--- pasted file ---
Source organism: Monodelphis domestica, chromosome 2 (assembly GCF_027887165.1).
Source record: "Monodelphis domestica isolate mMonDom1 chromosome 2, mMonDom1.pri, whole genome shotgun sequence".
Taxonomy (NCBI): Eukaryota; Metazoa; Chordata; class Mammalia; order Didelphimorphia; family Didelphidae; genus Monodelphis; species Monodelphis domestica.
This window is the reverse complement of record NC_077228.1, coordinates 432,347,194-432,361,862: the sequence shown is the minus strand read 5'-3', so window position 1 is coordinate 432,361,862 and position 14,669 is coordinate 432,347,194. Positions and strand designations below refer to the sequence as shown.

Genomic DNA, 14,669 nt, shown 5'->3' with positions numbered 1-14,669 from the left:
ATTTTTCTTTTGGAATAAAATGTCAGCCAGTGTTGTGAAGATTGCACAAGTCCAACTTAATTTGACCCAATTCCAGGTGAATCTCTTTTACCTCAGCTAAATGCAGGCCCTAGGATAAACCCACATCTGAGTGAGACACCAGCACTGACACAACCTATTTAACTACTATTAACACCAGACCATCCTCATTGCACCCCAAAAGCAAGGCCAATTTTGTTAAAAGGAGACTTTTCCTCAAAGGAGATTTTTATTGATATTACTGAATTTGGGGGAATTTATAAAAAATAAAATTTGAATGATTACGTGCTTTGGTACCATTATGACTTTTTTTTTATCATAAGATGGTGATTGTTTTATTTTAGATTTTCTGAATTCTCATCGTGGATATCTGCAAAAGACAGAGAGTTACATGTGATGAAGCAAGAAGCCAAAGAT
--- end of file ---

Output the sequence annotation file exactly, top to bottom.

Source organism: Monodelphis domestica, chromosome 2 (assembly GCF_027887165.1).
Source record: "Monodelphis domestica isolate mMonDom1 chromosome 2, mMonDom1.pri, whole genome shotgun sequence".
Taxonomy (NCBI): Eukaryota; Metazoa; Chordata; class Mammalia; order Didelphimorphia; family Didelphidae; genus Monodelphis; species Monodelphis domestica.
This window is the reverse complement of record NC_077228.1, coordinates 432,347,194-432,361,862: the sequence shown is the minus strand read 5'-3', so window position 1 is coordinate 432,361,862 and position 14,669 is coordinate 432,347,194. Positions and strand designations below refer to the sequence as shown.

Genomic DNA, 14,669 nt, shown 5'->3' with positions numbered 1-14,669 from the left:
ATTTTTCTTTTGGAATAAAATGTCAGCCAGTGTTGTGAAGATTGCACAAGTCCAACTTAATTTGACCCAATTCCAGGTGAATCTCTTTTACCTCAGCTAAATGCAGGCCCTAGGATAAACCCACATCTGAGTGAGACACCAGCACTGACACAACCTATTTAACTACTATTAACACCAGACCATCCTCATTGCACCCCAAAAGCAAGGCCAATTTTGTTAAAAGGAGACTTTTCCTCAAAGGAGATTTTTATTGATATTACTGAATTTGGGGGAATTTATAAAAAATAAAATTTGAATGATTACGTGCTTTGGTACCATTATGACTTTTTTTTTATCATAAGATGGTGATTGTTTTATTTTAGATTTTCTGAATTCTCATCGTGGATATCTGCAAAAGACAGAGAGTTACATGTGATGAAGCAAGAAGCCAAAGAT